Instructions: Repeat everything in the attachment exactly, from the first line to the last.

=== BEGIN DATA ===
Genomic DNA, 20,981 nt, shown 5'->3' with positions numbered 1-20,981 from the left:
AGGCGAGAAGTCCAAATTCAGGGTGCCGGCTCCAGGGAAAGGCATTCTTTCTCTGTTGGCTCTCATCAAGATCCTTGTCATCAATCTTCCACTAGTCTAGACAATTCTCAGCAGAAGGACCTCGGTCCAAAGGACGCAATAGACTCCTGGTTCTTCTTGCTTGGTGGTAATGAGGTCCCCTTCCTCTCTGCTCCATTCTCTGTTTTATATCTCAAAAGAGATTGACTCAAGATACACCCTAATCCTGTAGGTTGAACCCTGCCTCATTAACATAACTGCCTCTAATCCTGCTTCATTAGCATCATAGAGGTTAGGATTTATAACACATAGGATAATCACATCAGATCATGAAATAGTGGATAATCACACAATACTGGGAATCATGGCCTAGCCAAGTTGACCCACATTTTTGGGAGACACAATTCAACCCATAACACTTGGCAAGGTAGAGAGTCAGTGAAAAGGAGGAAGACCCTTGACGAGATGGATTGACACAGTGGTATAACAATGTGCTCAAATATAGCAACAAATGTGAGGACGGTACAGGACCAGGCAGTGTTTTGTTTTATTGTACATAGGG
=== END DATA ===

Genomic DNA, 20,981 nt, shown 5'->3' with positions numbered 1-20,981 from the left:
AGGCGAGAAGTCCAAATTCAGGGTGCCGGCTCCAGGGAAAGGCATTCTTTCTCTGTTGGCTCTCATCAAGATCCTTGTCATCAATCTTCCACTAGTCTAGACAATTCTCAGCAGAAGGACCTCGGTCCAAAGGACGCAATAGACTCCTGGTTCTTCTTGCTTGGTGGTAATGAGGTCCCCTTCCTCTCTGCTCCATTCTCTGTTTTATATCTCAAAAGAGATTGACTCAAGATACACCCTAATCCTGTAGGTTGAACCCTGCCTCATTAACATAACTGCCTCTAATCCTGCTTCATTAGCATCATAGAGGTTAGGATTTATAACACATAGGATAATCACATCAGATCATGAAATAGTGGATAATCACACAATACTGGGAATCATGGCCTAGCCAAGTTGACCCACATTTTTGGGAGACACAATTCAACCCATAACACTTGGCAAGGTAGAGAGTCAGTGAAAAGGAGGAAGACCCTTGACGAGATGGATTGACACAGTGGTATAACAATGTGCTCAAATATAGCAACAAATGTGAGGACGGTACAGGACCAGGCAGTGTTTTGTTTTATTGTACATAGGG